- 1991-1992: Quem te viu, quem te vê, Record. 38 anos com você.
- 1992-1993: Record. Com você, há 39 anos.
- 1993-1994: Record e você, 40 anos de TV.
- 1993-setembro: Rede Record, 40 anos, Abraçando o Brasil.
- 1994-1995: 95 melhor, 95 Record.
- 1995-1996: Record 96, a TV de primeira.
- 1996-1997: A nova força do esporte.
- 1997-1998: Record 97, emoção, garra, vibração.
- 1998-1999: 98, Record e você. 45 anos com o Brasil.
- 1999-2000: Todo mundo vê.
- 2000-2003: A TV que todo mundo vê.
- 2003-2004: 2003, Record: 50 anos. Aqui o espetáculo é a vida.
- 2004-2007: A caminho da liderança.
- 2006-2007: Record. Tudo passa aqui.
- 2007-2008: Record. Com você é melhor.
- 2008-2009: Record, 55 anos em 2009. Com você é melhor.
- 2009-2010: Uma TV de primeira.
- 2011-2012: Agora é a vez da Record.
- 2012: Tá na Record, tá com tudo.
- 2012: TV de primeira pra você.
- 2012: Do jeito que o povo gosta.
- 2013: Record. há 60 anos, uma história pra contar.
- 2013: Se tem Brasil, tem Record no ar!
- 1953-1960: Record TV. 500 kilometers ahead. Channel 7
- 1954-1955: Record TV. For 1 year, 500 kilometers ahead. Channel 7
- 1953-1965: If you what to always have the best, watch Record.
- 1958-1959: 5 years, Record, 500 kilometers ahead.
- 1963-1964: 10 Years, If you want to always have the best, watch Record.
- 1965-1970: Record, Grade A Broadcaster.
- 1968-1969: Record. For 15 years, the truthful image of São Paulo.
- 1970-1972: The Television that Brazil recognizes.
- 1972-1975: Record TV. Now in color.
- 1973-1974: Record TV, 20 years. Now in color
- 1975-1976: Again growing with São Paulo.
- 1976-1980: The Record wheel of the sunflower.
- 1977-1978: September. 25 years of Record, Growing with São Paulo
- 1980-1986: The strength of sports.
- 1983-1984: Record. For 30 years, the strength of sports.
- 1986-1990: Record, plugged into São Paulo.
- 1986-1987: You are watching Record.
- 1988-1989: Record Television. 35 years, plugged into São Paulo.
- 1989-1990: Record. With you, plugged into São Paulo.
- 1990-1991: Record. A new national network.
- 1990-1995: Returning for the future.
- 1990-1991: Record. 37 years, returning for the future.
- 1991-1992: Who you watch, who you see, Record. 38 years with you.
- 1992-1993: Record. With you, for 39 years.
- 1993-1994: Record and you, 40 years of TV.
- September 1993: Record Network, 40 years, Hugging Brazil.
- 1994-1995: 95 better, 95 Record.
- 1995-1996: Record 96, the best of TV.
- 1996-1997: The new power of sports.
- 1997-1998: Record 97, emotion, shine, vibration.
- 1998-1999: 98, Record and you. 45 years with Brazil.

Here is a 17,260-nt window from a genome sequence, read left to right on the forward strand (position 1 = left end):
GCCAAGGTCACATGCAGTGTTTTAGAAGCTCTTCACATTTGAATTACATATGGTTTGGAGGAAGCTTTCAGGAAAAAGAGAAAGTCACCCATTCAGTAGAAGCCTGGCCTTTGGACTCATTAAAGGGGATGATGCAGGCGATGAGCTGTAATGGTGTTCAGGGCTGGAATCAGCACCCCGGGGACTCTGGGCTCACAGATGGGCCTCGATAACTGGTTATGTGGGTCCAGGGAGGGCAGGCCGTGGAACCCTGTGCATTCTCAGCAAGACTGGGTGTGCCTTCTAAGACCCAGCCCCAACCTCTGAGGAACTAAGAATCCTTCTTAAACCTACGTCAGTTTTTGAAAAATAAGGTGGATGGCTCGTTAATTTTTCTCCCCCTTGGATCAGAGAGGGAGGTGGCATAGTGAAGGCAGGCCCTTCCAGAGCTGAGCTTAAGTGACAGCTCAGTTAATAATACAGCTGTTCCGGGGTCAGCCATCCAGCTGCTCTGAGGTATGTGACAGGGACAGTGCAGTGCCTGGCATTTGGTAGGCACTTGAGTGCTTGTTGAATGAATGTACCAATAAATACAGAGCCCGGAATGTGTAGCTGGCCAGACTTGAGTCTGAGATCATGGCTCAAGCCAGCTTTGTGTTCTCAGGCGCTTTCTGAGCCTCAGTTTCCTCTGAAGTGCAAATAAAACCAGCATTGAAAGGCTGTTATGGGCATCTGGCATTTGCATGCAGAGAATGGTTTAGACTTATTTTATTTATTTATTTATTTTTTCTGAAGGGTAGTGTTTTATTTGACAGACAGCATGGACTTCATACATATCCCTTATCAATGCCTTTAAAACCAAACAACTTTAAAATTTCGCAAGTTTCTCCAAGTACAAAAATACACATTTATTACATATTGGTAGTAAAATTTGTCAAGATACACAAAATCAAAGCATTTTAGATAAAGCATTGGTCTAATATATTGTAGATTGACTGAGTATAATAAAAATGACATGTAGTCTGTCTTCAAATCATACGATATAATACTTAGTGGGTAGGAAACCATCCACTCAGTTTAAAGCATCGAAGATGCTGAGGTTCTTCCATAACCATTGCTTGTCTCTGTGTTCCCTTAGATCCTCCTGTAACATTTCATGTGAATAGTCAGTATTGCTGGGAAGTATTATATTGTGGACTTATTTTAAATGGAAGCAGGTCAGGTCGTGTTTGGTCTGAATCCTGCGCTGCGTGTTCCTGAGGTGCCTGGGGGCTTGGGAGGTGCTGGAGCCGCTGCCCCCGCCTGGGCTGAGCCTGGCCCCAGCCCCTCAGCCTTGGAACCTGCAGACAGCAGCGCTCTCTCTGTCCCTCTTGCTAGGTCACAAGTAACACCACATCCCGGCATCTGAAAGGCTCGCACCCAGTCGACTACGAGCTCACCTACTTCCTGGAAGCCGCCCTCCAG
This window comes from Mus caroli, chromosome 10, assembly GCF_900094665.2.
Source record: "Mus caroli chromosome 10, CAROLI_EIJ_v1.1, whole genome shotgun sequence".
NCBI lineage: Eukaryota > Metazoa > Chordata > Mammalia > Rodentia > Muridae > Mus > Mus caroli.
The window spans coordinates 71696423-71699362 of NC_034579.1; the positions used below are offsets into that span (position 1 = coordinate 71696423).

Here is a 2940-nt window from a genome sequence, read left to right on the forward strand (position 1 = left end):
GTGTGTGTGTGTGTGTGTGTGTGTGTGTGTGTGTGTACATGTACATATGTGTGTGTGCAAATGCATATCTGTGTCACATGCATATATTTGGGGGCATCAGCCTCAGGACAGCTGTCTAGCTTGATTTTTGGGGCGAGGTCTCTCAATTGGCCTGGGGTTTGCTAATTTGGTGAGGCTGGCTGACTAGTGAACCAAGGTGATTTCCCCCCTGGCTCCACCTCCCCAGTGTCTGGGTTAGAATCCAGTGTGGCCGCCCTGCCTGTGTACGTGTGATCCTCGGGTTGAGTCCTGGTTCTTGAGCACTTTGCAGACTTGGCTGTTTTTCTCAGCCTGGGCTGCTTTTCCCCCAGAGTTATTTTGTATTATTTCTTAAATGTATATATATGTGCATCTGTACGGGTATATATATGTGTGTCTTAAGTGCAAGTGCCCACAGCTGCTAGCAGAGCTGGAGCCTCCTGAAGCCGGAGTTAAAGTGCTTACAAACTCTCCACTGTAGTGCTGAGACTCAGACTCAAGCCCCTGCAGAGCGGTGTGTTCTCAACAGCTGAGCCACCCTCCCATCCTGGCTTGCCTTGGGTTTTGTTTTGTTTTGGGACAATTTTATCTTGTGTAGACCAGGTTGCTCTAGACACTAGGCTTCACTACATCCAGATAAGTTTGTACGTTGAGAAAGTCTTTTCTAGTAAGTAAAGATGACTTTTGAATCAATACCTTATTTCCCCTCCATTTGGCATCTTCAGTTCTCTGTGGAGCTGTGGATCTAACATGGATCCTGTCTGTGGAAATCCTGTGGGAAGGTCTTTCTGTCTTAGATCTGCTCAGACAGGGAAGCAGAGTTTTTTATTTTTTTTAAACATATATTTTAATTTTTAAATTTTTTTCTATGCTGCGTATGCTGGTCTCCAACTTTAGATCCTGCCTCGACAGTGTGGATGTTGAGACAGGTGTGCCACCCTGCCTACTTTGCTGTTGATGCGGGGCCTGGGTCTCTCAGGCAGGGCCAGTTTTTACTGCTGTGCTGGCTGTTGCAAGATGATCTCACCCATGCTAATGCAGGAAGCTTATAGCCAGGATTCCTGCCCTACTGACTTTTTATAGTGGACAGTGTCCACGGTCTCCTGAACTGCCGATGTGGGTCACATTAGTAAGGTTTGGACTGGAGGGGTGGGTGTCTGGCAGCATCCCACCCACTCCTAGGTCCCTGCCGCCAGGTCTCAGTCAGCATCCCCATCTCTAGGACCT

- 1999-2000: everyone watches.
- 2000-2003: the TV that everyone watches.
- 2003-2004: 2003, Record: 50 years. Here is the spectacle that is life.
- 2004-2007: The path to leadership.
- 2006-2007: Record. Everything goes by here.
- 2007-2008: Record. With you it is better.
- 2008-2009: Record, 55 years in 2009. with you it is better.
- 2009-2010: A TV of the best.
- 2011-2012: Now is the turn of Record.
- 2012: If it is on Record, it is everything.
- 2012: The best of TV for you.
- 2012: The way that the people like.
- 2013: Record. for 60 years, a history to tell.
- 2013: if you have Brazil, you have Record on the air!
Rede Record is sometimes referred as a partial TV network due to its close relationship with a neopentecostal church. Edir Macedo, currently Record's sole proprietor, is also the leader and principal bishop of the Universal Church of the Kingdom of God. Rede Record commonly provides daily broadcasting time to religious programs and some of their executive team also share specific roles within the church.
The station also receives criticism from leaders of the rival Assembly of God church, who accuse Macedo, his church, and the station of promoting immorality by broadcasting sexually-oriented television programs. 
- Rádio Record, the Rede Record's radio network.
- Record News, the Rede Record's news channel.
- TV Record Europa, the network's subsidiary in Portugal/ Europe.
- Rede Globo, SBT and TV Band, other Brazilian TV networks.
- Record se torna vice-líder na TV aberta na Grande SP "Folha de S. Paulo" 01/03/2007
- CARMEN POMPEU, Vamos bater a Globo até 2009, diz vice-presidente da Record "Folha de S. Paulo" 16/03/2007
- , Cidade Biz
- "Press release re: Brazil network", Olympic Committee
- , Cidade Biz
- , On Screen Asia
- "Evangelicals take their fight with Satan to the streets of Sao Paulo".
|Wikimedia Commons has media related to Rede Record.|